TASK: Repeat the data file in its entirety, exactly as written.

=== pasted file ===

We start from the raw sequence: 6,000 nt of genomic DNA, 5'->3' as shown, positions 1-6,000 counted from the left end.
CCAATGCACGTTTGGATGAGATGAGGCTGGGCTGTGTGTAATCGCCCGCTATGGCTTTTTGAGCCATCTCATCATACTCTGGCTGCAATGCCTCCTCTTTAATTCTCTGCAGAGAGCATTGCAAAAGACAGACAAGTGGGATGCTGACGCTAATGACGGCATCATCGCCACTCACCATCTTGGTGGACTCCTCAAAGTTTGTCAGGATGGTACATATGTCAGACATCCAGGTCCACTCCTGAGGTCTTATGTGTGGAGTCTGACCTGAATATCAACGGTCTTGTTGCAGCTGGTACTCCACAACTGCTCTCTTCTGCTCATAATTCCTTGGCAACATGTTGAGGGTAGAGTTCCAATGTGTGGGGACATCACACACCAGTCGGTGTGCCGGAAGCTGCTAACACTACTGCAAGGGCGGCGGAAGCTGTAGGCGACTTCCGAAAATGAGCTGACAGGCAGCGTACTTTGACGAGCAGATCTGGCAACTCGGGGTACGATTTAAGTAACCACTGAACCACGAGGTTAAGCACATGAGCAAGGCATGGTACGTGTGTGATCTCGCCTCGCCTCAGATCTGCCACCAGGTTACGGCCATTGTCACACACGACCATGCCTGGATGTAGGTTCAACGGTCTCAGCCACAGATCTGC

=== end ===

We start from the raw sequence: 6,000 nt of genomic DNA, 5'->3' as shown, positions 1-6,000 counted from the left end.
CCAATGCACGTTTGGATGAGATGAGGCTGGGCTGTGTGTAATCGCCCGCTATGGCTTTTTGAGCCATCTCATCATACTCTGGCTGCAATGCCTCCTCTTTAATTCTCTGCAGAGAGCATTGCAAAAGACAGACAAGTGGGATGCTGACGCTAATGACGGCATCATCGCCACTCACCATCTTGGTGGACTCCTCAAAGTTTGTCAGGATGGTACATATGTCAGACATCCAGGTCCACTCCTGAGGTCTTATGTGTGGAGTCTGACCTGAATATCAACGGTCTTGTTGCAGCTGGTACTCCACAACTGCTCTCTTCTGCTCATAATTCCTTGGCAACATGTTGAGGGTAGAGTTCCAATGTGTGGGGACATCACACACCAGTCGGTGTGCCGGAAGCTGCTAACACTACTGCAAGGGCGGCGGAAGCTGTAGGCGACTTCCGAAAATGAGCTGACAGGCAGCGTACTTTGACGAGCAGATCTGGCAACTCGGGGTACGATTTAAGTAACCACTGAACCACGAGGTTAAGCACATGAGCAAGGCATGGTACGTGTGTGATCTCGCCTCGCCTCAGATCTGCCACCAGGTTACGGCCATTGTCACACACGACCATGCCTGGATGTAGGTTCAACGGTCTCAGCCACAGATCTGC